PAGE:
NMSU, Mexican archdiocese team up to make rare archives available to researchers.
by Mary Benanti
Until now, most of New Mexico’s history has been written based on sources contained in archives in Santa Fe, a national repository in Mexico City and some regional archive repositories. And while historians have built a good skeleton of historical data on the region, gaps remain.
In fact, local historians are quick to point out that much of New Mexico’s history remains unwritten.
But the Durango Microfilm Collection housed in the Branson Library at New Mexico State University may change that. A treasure trove for researchers and historians, the filmed collection contains history written from a different perspective – that of diocesan priests. It’s an ecclesiastical collection, but its importance cannot be underestimated. It contains hundreds of heretofore untold stories of everyday life in colonial New Mexico.
The original documents are housed in the Durango Cathedral in central Mexico. They date back to the 16th century when the Archdiocese of Durango included territories as far north as Santa Fe in the New World. Through a landmark binational collaboration of the archdiocese, Mexico and NMSU, more than a million documents, some four centuries old, have been filmed for the collection at NMSU.
“Most of the history we know of New Mexico … is from Franciscan and civil military collections. That naturally slants the history in a certain way,” says Rick Hendricks, who is cataloguing the collection to make it easier for researchers to use. “History is written by the people who record it. So, for example, the church-state conflict, which is a constant in New Mexico history, is viewed through the eyes of the officials and Franciscans who were writing about it.”
The Durango collection, however, provides a third-party view, that of the diocesan secular clergy. Their perspective is different from that of the civil authorities and the Franciscan missionaries, Hendricks says.
“It comes as close to completing the puzzle – filling in the gaps in New Mexico’s colonial history – as we have ever been,” Hendricks says.
The richness of the collection comes from the fact that diocesan priests had a unique view of the lives of people in New Mexico’s colonial days. Community life in those days revolved around the Catholic Church. Diocesan priests were assigned to a community and reported to the bishop or archbishop in a designated area called a diocese. They differed from the Franciscans who belonged to a monastic religious order, many of whom came to the New World as missionaries.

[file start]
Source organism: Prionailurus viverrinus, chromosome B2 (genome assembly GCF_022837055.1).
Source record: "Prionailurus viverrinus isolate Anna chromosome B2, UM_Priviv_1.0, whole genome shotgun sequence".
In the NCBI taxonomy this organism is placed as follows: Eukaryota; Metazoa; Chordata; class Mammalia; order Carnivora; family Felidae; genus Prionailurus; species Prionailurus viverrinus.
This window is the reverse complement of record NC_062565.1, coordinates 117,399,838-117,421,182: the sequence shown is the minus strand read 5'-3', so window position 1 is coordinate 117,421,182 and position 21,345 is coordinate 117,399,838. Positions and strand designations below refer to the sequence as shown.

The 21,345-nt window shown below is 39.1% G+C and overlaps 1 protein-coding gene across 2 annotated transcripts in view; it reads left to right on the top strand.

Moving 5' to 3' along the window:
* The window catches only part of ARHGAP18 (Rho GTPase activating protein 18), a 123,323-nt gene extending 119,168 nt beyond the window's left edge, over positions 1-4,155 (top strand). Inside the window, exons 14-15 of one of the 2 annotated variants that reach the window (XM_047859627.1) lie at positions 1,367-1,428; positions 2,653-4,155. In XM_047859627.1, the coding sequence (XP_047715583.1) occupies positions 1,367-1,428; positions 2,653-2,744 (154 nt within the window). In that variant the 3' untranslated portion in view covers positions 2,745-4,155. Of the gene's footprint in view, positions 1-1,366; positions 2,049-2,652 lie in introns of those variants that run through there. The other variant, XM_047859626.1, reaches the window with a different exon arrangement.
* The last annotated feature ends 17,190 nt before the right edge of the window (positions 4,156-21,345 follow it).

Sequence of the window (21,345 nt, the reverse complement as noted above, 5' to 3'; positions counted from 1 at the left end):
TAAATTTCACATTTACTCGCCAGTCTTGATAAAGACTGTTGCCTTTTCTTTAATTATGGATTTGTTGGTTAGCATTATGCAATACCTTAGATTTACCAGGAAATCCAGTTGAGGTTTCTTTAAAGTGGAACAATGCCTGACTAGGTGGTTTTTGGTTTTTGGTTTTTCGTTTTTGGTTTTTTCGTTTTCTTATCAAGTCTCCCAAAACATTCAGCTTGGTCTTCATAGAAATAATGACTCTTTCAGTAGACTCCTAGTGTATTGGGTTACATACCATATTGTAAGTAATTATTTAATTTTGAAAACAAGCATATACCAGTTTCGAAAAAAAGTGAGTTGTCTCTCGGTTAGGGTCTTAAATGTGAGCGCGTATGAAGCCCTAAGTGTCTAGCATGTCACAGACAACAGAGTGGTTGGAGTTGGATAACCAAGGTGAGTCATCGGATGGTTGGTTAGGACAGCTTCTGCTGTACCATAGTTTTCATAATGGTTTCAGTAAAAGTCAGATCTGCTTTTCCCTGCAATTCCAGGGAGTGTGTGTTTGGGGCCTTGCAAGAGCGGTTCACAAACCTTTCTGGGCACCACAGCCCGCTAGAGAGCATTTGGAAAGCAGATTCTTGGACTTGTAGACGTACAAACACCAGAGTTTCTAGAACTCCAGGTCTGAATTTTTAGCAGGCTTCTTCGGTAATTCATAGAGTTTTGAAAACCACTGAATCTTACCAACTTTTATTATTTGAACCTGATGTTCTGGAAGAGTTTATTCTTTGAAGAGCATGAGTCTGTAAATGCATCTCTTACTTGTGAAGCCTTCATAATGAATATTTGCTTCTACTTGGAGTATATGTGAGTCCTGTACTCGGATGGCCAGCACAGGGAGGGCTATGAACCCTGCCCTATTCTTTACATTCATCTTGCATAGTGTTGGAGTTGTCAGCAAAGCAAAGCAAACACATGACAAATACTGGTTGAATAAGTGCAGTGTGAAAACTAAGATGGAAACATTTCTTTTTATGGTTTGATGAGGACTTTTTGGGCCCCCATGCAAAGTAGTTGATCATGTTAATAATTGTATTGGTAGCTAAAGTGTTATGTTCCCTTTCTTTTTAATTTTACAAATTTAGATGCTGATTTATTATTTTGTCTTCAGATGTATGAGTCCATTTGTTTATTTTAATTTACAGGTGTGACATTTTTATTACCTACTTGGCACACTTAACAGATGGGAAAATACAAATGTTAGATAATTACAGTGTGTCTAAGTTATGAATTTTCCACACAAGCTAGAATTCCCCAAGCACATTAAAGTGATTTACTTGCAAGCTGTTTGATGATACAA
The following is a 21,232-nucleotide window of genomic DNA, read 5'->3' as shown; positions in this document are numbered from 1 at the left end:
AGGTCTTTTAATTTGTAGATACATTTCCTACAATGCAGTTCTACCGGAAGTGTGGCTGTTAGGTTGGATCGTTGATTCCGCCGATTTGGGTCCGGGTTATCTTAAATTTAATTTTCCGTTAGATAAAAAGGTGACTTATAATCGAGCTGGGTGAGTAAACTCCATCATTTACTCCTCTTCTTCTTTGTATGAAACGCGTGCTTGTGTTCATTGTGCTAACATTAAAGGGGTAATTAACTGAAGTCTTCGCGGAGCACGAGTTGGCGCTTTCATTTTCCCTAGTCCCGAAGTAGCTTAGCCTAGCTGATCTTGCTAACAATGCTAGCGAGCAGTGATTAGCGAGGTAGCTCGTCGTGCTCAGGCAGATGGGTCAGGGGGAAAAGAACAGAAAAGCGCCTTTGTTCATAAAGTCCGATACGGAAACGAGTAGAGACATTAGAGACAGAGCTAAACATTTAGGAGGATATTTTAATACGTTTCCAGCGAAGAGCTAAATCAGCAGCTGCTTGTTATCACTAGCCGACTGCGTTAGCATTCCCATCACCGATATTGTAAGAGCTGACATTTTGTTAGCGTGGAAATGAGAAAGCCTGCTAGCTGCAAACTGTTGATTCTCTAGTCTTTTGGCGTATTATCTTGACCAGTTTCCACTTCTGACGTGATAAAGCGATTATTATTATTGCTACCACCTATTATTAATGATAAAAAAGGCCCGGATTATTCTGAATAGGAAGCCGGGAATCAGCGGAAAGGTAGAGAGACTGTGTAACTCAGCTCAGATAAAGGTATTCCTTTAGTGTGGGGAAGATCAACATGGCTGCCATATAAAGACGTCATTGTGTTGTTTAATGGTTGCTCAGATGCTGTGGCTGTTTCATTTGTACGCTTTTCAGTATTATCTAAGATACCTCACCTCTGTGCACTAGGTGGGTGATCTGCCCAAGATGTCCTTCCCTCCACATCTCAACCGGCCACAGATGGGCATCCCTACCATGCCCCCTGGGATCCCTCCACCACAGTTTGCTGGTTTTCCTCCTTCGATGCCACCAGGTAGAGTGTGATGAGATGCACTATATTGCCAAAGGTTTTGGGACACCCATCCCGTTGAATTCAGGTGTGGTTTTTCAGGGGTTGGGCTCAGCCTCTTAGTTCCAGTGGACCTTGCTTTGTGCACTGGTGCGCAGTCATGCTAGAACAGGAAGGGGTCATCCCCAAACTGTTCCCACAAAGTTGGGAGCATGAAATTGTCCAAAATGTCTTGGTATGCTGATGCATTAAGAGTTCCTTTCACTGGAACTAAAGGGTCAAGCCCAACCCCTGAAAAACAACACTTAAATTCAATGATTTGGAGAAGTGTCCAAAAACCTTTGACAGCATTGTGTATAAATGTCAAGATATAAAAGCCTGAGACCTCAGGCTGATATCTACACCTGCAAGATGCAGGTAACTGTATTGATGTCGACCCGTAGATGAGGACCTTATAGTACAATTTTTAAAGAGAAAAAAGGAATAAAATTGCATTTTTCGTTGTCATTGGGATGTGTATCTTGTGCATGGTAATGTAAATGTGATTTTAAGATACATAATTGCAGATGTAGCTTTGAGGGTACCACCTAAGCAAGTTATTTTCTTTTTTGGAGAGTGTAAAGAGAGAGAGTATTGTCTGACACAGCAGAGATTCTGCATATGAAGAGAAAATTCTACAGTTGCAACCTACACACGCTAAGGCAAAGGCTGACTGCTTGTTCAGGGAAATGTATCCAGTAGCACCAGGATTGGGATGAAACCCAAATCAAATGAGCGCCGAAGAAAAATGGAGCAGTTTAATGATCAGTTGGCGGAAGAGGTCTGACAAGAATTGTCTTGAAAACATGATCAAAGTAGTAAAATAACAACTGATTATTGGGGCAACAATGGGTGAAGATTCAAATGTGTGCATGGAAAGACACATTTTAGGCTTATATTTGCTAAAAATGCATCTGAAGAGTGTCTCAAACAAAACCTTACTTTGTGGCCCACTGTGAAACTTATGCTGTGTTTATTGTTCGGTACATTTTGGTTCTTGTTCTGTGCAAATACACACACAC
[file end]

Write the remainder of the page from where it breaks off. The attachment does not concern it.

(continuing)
“A priest likely married your parents, baptized you, married you, baptized your children and buried you,” Hendricks says, adding that diocesan clergy were able to view every aspect of community life. “So what they observed and recorded in those observations to superiors is all that very special information that they were privy to because of their unique position in the community.”
Civil authorities such as the governor also recorded observations. But the stories of the common people – those not in the small circle of educated elites – have remained largely untold.
Many of the documents are marriage investigations that provide detailed information about people who immigrated to Mexico from Spain or elsewhere. Not a lot is known about the continuing immigration patterns in the 18th century in the Southwest. The Durango collection, however, is filled with information about people who came from the different regions of Spain and who sought each other out and formed networks in the New World. After Mexico’s war for independence, increased immigration from northern Europe and elsewhere becomes part of the tapestry of the region’s history.
Hundreds of researchers from around the world already have tapped into the wealth of the collection.
Irene Vasquez, a research scholar in the Center for Regional Studies at the University of New Mexico, calls the collection invaluable.